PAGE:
Good work, Michael, keep it up.

    • Michael Linsin August 31, 2010 at 9:02 am #

      Thanks Bill!

  4. Dave September 1, 2010 at 11:50 am #

    can the book and/or eBook of Dream Class be purchased at other sites besides Amazon?

    also can the eBook advertised on Amazon as the “Kindle eBook” be read by another eBook reader besides the Kindle?

    • Michael Linsin September 1, 2010 at 5:05 pm #

      Hi Dave,

      You can purchase Dream Class through us by clicking the Buy Now button on the Dream Class page. Soon, the book will be available to download through Nook, the ebook reader sold by Barnes & Noble. It is not available in PDF.

      Michael

  5. Dave September 1, 2010 at 11:54 am #

    I forgot to ask this:
    “an eBook many times is a PDF” which can be read by Adobe Reader….
    Is the Dream Class eBook a PDF?

  6. Sarah M. August 6, 2012 at 5:54 pm #

    Hi Michael,
    I appreciate all your suggestions and most of them are wonderful for elementary school students, but I have 14-21 year olds who have been removed from every school they have ever been in. I teach at a residential treatment center Teaching them to line up is not going to cut it. Contacting their parents are hardly valid suggestions since most of their parents have given up on them and some of them are parents themselves! Do you have specific consequences for these type students. If I say to go to time out, or, I’ll talk to your parents, they will laugh at me. I agree that behavior management is extremely important, I just have no clue how to make that happen, and I have taught in “regular” schools for twenty years. Please help with more specifics for this demographic.

    • Michael Linsin August 7, 2012 at 9:50 am #

      Hi Sarah,

      Creating a classroom your students look forward to coming to everyday is the key, regardless of the age group or situation or amount of parent support. In the end, your special circumstances are justifications standing in your way of having the classroom that both you and your students want. Time-out–or any other consequence–only works if your students feel like they’re missing something. They have to care. Your job is to make them care–which is the major focus of this website.

      Michael

  7. Allison Rapp April 23, 2013 at 12:38 pm #

    I really want to implement your strategies from the get-go when I begin my second year of teaching. I am confused as to when to start implementing consequences. Don’t the kids need some time to get them down pat before they start being held accountable? However, I don’t want to hold off too long before consequences come or else it is going to look like empty words. Clarification please?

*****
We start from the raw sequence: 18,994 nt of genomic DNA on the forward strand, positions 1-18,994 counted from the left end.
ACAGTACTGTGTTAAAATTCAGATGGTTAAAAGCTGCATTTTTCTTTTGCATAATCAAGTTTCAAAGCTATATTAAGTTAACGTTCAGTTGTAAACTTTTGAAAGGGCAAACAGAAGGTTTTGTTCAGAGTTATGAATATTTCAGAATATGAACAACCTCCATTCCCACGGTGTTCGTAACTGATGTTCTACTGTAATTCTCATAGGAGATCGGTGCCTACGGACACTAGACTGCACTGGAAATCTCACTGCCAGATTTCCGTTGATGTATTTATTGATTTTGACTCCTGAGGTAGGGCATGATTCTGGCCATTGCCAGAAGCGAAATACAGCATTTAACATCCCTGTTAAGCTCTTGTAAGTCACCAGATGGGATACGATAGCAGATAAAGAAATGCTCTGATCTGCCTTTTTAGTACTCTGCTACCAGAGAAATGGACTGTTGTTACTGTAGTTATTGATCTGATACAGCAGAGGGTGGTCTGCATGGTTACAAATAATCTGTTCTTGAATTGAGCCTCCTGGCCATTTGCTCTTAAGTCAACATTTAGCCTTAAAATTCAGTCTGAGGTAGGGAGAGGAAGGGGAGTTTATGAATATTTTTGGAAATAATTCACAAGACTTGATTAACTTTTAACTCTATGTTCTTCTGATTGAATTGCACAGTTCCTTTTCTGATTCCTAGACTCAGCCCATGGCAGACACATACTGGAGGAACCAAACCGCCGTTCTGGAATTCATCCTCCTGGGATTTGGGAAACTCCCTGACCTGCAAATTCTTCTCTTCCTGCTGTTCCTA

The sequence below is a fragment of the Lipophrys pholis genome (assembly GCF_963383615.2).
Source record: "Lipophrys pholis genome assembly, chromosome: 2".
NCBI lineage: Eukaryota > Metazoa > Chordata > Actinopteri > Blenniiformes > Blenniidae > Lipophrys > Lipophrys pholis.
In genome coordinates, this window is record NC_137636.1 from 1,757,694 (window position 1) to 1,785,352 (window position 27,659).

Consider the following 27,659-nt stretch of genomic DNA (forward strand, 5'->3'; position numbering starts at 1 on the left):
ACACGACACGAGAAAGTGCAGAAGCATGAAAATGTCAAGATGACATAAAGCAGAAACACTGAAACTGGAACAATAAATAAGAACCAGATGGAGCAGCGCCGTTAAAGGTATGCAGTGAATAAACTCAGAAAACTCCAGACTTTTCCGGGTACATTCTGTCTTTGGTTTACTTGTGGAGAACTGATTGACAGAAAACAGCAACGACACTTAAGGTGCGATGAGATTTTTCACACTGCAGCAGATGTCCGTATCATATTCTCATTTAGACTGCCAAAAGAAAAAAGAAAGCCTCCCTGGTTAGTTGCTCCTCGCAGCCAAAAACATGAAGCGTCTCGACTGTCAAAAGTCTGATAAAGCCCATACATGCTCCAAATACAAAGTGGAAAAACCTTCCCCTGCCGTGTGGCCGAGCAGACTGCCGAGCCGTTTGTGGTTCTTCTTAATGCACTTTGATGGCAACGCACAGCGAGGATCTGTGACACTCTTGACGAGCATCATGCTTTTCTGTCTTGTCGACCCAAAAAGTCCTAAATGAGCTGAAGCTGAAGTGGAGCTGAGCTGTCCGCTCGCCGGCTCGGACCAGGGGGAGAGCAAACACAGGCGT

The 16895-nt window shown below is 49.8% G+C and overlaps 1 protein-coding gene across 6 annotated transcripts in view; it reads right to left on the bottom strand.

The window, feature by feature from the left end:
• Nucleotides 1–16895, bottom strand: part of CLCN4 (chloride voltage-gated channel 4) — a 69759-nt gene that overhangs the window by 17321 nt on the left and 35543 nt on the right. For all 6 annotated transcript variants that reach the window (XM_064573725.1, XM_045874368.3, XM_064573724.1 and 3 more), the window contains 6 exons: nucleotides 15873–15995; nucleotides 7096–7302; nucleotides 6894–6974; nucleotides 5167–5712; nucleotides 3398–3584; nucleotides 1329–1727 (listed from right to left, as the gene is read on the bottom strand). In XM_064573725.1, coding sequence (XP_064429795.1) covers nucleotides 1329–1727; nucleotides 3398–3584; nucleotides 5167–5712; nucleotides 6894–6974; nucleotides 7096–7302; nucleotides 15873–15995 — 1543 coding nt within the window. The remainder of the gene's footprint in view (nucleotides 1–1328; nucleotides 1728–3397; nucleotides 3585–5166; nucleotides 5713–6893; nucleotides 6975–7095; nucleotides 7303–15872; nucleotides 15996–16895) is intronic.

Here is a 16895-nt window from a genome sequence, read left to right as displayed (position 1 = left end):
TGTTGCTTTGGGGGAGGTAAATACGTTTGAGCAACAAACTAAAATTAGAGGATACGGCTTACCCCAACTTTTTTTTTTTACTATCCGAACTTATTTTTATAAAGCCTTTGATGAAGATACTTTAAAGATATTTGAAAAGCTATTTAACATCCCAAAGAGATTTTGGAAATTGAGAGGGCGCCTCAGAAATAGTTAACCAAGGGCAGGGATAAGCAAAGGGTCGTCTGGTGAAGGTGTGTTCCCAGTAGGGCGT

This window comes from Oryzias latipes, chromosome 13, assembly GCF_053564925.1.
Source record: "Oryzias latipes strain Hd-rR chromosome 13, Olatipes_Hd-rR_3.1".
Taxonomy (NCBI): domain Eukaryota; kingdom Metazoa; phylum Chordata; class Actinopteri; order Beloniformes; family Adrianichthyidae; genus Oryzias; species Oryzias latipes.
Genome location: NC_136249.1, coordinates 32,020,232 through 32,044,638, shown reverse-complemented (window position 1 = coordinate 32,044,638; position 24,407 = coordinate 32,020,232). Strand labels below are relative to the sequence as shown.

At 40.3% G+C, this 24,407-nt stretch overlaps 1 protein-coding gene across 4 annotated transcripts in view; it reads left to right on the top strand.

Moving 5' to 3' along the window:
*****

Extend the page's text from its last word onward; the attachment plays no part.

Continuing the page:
• Michael Linsin April 23, 2013 at 2:09 pm #

      Hi Allison,

      After spending an hour or so on the first day of school first teaching your classroom management plan, in most cases (kindergarten and some first grade classes excluded) you can and should start enforcing it. It’s the perfect time. Your students will be attentive and wanting to do well, so you’ll want to set the tone within the first morning of the new year.

      :)Michael

  8. Sheryl July 14, 2013 at 5:49 am #

    Do middle school students Need to be taught to walk in line or do they get a little more freedom? Do you have any articles pertinent to middle school and their hormonal, drama driven behaviors? Thank you I am enjoying your site.

    • Michael Linsin July 14, 2013 at 7:53 am #

      Hi Sheryl,

      They only need to walk in line if you need them to walk in line (i.e., going from one area of campus to another). The website is geared toward both elementary and middle school, with mostly obvious modifications on the upper and lower ends.

      Michael

  9. Christina July 28, 2013 at 10:53 pm #

    What is a good restroom policy for middle school students? The link for the restroom policy is not working.

    Thank you!
    Christina

    • Michael Linsin July 29, 2013 at 7:33 am #

      Hi Christina,

      I removed the article, but hope to rewrite it. It’s on the list of future topics. Stay tuned. 🙂

      Michael

  10. nur August 14, 2015 at 7:08 am #

    i think these tips are very helpful. I will definitely follow through with them for this new school year!

  11. Diana August 20, 2015 at 9:21 am #

    Hi Michael,
    I’ve read your book on classroom management for specialists since I’m a k-5 art teacher. I’m still stumped on how it’s possible to teach, model, role-play every rule, consequence, and routine while still teaching art in 40 minutes??? In addition to every item mentioned above their are 6 art jobs for the students to learn. PLEASE ADVISE ! Thank you.

    • Michael Linsin August 20, 2015 at 11:40 am #

      Hi Diana,

      I recommend spending 15-20 minutes the first three or four class periods (p.92). Although it does cut into your time for other things, it’s well worth doing.

      Michael

  12. jocelyn m. rosario October 28, 2015 at 5:10 am #

    nice one…looking forward for tomorrows topic…….pls. continue reaching teachers and supporting their needs. God bless….